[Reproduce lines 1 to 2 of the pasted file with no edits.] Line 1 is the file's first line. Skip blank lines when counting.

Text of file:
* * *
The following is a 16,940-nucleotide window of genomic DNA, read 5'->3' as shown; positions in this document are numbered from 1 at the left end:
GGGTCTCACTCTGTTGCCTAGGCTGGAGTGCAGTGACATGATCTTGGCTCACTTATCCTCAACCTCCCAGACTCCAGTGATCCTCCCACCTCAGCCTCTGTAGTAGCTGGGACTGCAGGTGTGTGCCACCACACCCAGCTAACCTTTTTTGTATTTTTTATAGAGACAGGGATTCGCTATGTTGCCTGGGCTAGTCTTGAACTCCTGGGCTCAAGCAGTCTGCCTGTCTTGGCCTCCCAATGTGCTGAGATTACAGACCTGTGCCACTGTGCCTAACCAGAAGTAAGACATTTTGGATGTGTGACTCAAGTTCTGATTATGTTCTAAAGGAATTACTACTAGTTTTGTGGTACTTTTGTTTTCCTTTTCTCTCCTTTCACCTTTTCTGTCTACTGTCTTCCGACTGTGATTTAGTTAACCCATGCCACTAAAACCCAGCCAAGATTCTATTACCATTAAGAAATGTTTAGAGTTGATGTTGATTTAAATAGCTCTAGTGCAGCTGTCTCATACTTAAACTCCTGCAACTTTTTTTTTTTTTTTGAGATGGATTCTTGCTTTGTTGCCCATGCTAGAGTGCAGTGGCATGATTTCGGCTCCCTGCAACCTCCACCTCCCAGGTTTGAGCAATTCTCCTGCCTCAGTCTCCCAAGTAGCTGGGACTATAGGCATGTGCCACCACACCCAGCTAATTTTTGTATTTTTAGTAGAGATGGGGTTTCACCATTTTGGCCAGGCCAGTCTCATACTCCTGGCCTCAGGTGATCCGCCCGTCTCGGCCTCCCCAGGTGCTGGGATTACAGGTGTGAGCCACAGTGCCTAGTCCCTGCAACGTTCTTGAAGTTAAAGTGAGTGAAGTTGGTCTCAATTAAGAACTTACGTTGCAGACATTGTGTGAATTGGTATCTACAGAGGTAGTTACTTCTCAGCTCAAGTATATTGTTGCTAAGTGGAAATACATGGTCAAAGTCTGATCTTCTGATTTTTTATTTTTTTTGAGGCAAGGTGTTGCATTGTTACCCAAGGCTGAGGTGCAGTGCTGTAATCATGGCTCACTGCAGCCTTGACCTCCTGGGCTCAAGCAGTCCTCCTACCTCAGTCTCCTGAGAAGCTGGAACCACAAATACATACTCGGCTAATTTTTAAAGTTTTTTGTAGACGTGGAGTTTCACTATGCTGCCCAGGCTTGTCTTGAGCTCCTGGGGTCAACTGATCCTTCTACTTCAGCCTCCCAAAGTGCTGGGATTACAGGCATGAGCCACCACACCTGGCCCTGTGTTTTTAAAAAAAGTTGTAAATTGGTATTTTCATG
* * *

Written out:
The following is a 16,940-nucleotide window of genomic DNA, read 5'->3' as shown; positions in this document are numbered from 1 at the left end:
GGGTCTCACTCTGTTGCCTAGGCTGGAGTGCAGTGACATGATCTTGGCTCACTTATCCTCAACCTCCCAGACTCCAGTGATCCTCCCACCTCAGCCTCTGTAGTAGCTGGGACTGCAGGTGTGTGCCACCACACCCAGCTAACCTTTTTTGTATTTTTTATAGAGACAGGGATTCGCTATGTTGCCTGGGCTAGTCTTGAACTCCTGGGCTCAAGCAGTCTGCCTGTCTTGGCCTCCCAATGTGCTGAGATTACAGACCTGTGCCACTGTGCCTAACCAGAAGTAAGACATTTTGGATGTGTGACTCAAGTTCTGATTATGTTCTAAAGGAATTACTACTAGTTTTGTGGTACTTTTGTTTTCCTTTTCTCTCCTTTCACCTTTTCTGTCTACTGTCTTCCGACTGTGATTTAGTTAACCCATGCCACTAAAACCCAGCCAAGATTCTATTACCATTAAGAAATGTTTAGAGTTGATGTTGATTTAAATAGCTCTAGTGCAGCTGTCTCATACTTAAACTCCTGCAACTTTTTTTTTTTTTTTGAGATGGATTCTTGCTTTGTTGCCCATGCTAGAGTGCAGTGGCATGATTTCGGCTCCCTGCAACCTCCACCTCCCAGGTTTGAGCAATTCTCCTGCCTCAGTCTCCCAAGTAGCTGGGACTATAGGCATGTGCCACCACACCCAGCTAATTTTTGTATTTTTAGTAGAGATGGGGTTTCACCATTTTGGCCAGGCCAGTCTCATACTCCTGGCCTCAGGTGATCCGCCCGTCTCGGCCTCCCCAGGTGCTGGGATTACAGGTGTGAGCCACAGTGCCTAGTCCCTGCAACGTTCTTGAAGTTAAAGTGAGTGAAGTTGGTCTCAATTAAGAACTTACGTTGCAGACATTGTGTGAATTGGTATCTACAGAGGTAGTTACTTCTCAGCTCAAGTATATTGTTGCTAAGTGGAAATACATGGTCAAAGTCTGATCTTCTGATTTTTTATTTTTTTTGAGGCAAGGTGTTGCATTGTTACCCAAGGCTGAGGTGCAGTGCTGTAATCATGGCTCACTGCAGCCTTGACCTCCTGGGCTCAAGCAGTCCTCCTACCTCAGTCTCCTGAGAAGCTGGAACCACAAATACATACTCGGCTAATTTTTAAAGTTTTTTGTAGACGTGGAGTTTCACTATGCTGCCCAGGCTTGTCTTGAGCTCCTGGGGTCAACTGATCCTTCTACTTCAGCCTCCCAAAGTGCTGGGATTACAGGCATGAGCCACCACACCTGGCCCTGTGTTTTTAAAAAAAGTTGTAAATTGGTATTTTCATG